90.4 F

Lyndsay Slocumb Reaches For New Goals


Lyndsay-SlocumbPRESS RELEASE

TRUCKEE, Calif. – Lyndsay Slocumb began ski racing at an early age, developing her skills alongside many other young athletes in the mountain community of Reno-Tahoe. She was off to great beginnings in her sport, translating hundreds of hours working on technique and experience into trophies and awards.

“As I got older, more competitive and my technique improved, I was spending three to four days a week training on the hill,” Slocumb said.

However, during a ski race at Boreal Mountain on March 11, 2007, Slocumb, who was 14-years-old at the time, ventured into the terrain park with some fellow racers between race events. She took the first jump too fast, overshooting the landing and falling from the height of nearly three stories onto her neck and back.

The crash resulted in a traumatic brain injury (TBI) that left Slocumb in a coma for four weeks with internal damage to her kidney, pancreas, spleen, lungs and multiple vertebrae. When she awoke from the coma, she found herself paralyzed from the neck down from cervical spinal cord damage. Her entire life path would be different from that day on.

“When I first woke up, ski season was over,” said Slocumb. “I accepted that my course in life had changed and other things were going to be my focus for a while.”

The TBI and spinal cord injury qualified Slocumb for grant funding from Truckee-based High Fives Foundation. High Fives supports the dreams of athletes with life-altering injuries, like Slocumb, by providing resources and inspiration in the form of Board-approved Empowerment Grants towards their recovery goals.

“High Fives considers anyone with a set of physiological goals to be an athlete,” said Roy Tuscany, High Fives Foundation Executive Director. “Accomplishing those goals are how we measure success in an athlete’s recovery.”

It was with that mindset that High Fives teamed up with local apparel company Arcade Belt Company to establish an initiative that helps guide athletes through the complex recovery process after a life-altering injury. The initiative is called the High Fives | Arcade Goal Belt Program.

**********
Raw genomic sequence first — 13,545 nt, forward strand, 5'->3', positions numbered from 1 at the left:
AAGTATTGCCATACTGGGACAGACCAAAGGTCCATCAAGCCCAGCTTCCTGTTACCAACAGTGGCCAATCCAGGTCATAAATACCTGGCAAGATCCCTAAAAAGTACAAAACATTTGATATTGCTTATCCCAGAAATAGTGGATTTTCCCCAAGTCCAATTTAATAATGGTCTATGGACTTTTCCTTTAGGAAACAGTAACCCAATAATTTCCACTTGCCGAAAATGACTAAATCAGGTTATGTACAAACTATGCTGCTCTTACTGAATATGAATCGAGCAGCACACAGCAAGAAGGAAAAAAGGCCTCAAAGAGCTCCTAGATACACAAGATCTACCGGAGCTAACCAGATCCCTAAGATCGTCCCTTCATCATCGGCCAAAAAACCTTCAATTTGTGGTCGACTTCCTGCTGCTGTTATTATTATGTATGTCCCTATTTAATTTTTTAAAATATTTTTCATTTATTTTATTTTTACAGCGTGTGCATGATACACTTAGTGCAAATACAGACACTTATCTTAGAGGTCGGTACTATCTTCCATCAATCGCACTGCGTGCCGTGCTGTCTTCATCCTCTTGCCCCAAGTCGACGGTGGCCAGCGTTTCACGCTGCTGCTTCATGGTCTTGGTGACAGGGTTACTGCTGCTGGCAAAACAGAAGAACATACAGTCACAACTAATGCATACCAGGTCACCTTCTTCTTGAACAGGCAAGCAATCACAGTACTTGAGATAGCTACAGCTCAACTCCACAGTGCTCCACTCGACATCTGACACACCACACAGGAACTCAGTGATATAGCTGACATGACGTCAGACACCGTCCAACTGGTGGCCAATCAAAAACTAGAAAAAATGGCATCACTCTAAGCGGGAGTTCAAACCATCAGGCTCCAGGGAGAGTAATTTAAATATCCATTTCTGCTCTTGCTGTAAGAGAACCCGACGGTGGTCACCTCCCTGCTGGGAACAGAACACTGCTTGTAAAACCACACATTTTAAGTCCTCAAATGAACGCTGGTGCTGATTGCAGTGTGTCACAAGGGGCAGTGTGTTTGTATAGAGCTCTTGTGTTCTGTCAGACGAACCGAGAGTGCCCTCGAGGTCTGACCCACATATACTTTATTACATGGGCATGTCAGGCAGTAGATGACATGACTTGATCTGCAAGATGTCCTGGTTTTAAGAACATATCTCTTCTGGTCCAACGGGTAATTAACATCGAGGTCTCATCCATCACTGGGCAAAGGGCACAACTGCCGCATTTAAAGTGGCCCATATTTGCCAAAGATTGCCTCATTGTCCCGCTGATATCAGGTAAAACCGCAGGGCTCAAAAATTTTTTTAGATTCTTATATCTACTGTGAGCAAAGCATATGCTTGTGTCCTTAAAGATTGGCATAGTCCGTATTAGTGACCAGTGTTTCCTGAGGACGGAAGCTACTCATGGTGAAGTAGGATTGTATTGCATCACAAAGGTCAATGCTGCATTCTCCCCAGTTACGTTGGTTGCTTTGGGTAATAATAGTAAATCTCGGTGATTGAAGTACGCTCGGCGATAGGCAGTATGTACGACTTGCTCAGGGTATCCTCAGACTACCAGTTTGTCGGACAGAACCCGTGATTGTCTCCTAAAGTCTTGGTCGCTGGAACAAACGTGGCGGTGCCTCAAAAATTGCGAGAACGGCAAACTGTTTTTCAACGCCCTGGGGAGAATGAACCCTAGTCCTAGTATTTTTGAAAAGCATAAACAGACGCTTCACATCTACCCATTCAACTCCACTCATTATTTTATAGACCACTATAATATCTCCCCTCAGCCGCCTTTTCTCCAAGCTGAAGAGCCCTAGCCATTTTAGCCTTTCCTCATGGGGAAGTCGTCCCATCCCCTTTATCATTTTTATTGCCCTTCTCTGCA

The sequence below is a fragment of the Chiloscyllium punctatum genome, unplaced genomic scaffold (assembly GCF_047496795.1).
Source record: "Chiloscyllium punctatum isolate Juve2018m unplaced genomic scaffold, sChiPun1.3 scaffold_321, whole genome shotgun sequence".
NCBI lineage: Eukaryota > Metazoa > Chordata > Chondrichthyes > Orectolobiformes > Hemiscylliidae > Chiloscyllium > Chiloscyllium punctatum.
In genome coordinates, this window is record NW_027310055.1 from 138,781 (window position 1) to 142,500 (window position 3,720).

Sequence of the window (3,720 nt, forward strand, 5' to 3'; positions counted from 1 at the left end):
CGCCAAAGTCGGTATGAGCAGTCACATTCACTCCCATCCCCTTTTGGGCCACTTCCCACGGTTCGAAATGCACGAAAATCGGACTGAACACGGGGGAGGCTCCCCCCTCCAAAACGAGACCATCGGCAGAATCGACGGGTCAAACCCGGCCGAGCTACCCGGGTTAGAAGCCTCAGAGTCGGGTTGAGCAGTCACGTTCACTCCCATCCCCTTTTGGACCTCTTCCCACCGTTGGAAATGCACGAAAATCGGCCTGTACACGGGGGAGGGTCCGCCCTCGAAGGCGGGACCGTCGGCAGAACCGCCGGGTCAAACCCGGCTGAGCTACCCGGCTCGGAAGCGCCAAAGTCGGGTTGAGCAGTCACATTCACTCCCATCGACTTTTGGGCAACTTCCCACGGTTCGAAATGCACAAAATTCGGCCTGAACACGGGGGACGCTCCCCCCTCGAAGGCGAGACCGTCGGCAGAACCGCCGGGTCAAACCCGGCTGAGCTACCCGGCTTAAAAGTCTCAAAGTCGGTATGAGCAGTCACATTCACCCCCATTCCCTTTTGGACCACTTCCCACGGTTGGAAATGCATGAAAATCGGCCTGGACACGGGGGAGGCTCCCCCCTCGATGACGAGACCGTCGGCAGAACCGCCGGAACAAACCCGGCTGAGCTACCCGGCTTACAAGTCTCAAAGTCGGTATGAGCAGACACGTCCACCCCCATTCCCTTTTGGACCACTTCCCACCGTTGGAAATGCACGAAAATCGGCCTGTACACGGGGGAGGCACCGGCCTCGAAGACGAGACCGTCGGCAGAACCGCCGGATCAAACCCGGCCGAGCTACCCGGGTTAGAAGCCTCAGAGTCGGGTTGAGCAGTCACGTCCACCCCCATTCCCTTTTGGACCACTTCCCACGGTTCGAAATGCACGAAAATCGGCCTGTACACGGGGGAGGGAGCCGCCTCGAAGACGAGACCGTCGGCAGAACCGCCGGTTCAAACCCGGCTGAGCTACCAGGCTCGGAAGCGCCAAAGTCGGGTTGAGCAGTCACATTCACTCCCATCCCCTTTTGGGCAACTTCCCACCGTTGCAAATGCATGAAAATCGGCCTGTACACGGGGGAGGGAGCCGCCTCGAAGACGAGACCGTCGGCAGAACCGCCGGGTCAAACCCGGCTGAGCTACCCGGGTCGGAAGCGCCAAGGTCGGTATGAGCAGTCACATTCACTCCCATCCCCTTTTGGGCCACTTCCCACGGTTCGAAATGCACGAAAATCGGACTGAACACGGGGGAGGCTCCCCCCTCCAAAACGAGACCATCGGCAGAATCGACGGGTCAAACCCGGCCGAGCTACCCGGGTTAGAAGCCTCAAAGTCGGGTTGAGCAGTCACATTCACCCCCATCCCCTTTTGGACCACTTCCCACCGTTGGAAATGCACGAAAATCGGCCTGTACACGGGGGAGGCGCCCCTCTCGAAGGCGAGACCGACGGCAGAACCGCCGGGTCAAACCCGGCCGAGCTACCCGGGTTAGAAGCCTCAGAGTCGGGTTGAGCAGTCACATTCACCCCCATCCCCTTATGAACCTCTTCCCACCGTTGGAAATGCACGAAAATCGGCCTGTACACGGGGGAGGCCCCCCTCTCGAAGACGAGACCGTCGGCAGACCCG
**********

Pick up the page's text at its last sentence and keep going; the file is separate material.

The belt program, which is similar to a karate belt system, rewards High Fives athletes with an Arcade belt containing a new gold star for each milestone achieved. This framework is designed to provide clarity, support, competition and inspiration for others as these athletes work to rebuild their lives.You can learn more about the program and watch a complete interview with Lyndsay Slocumb at www.highfivesfoundation.org/arcade.

“We get so much inspiration from these injured athletes as they work through the complex and daunting healing process each of them face after suffering a life-altering injury,” said Tristan Queen, Co-Founder of Arcade Belt Co. “The Goal Belt Program seemed like a great way for us to help add structure to the rehab process while also recognizing and celebrating the hard work these athletes are putting in.”

Lyndsay Slocumb was one of the first High Fives Athletes to pilot the program. Following her 2007 injury, Slocumb has been making a tremendous recovery. She is currently attending school atUniversity of Nevada Reno, is an adaptive yoga instructor and plays on the adaptive rugby team in Reno— all of which helped her shape her Belt Program Goals. The High Fives Foundation helped provide Lyndsay with a specialized adaptive rugby wheel chair so she could join Reno Team, the Sierra Storm.

“The Sierra Storm is a group of local athletes that are quadriplegics that have come together to play rugby,” Slocumb told High Fives. “This rugby is kind of mix between wheelchair ice hockey and basketball. In ice hockey you hit each other, and in basketball you don’t. [Wheelchair rugby] is really fun to play.”

Her goal for her first Arcade belt was to sharpen her skills on rugby court by building quickness and speed in her quadrugby chair — becoming a competitive threat during games. She’s already recieved her One-Star Arcade Goal Belt for this achievement.

“So my next goal with my chair that High Fives was gracious enough to help me acquire is to actually play more time on the court with my teammates during tournaments to have some fun and show the competition that they have more competition on the way,” said Slocumb.

Keep following the High Fives | Arcade Goal Belt Program to learn about the athletes, their stories and their goals.

This Is Reno is your source for award-winning independent, online Reno news and events since 2009. We are locally owned and operated.




NV Energy seeks to prematurely recover costs of $4.2 billion transmission line

When NV Energy CEO Doug Cannon pitched Nevada lawmakers in 2021 on Greenlink, a massive transmission line project estimated at the time to cost $2.5 billion, he promised “Nevadans will not be asked to pay for this investment until at least five to six years down the road.”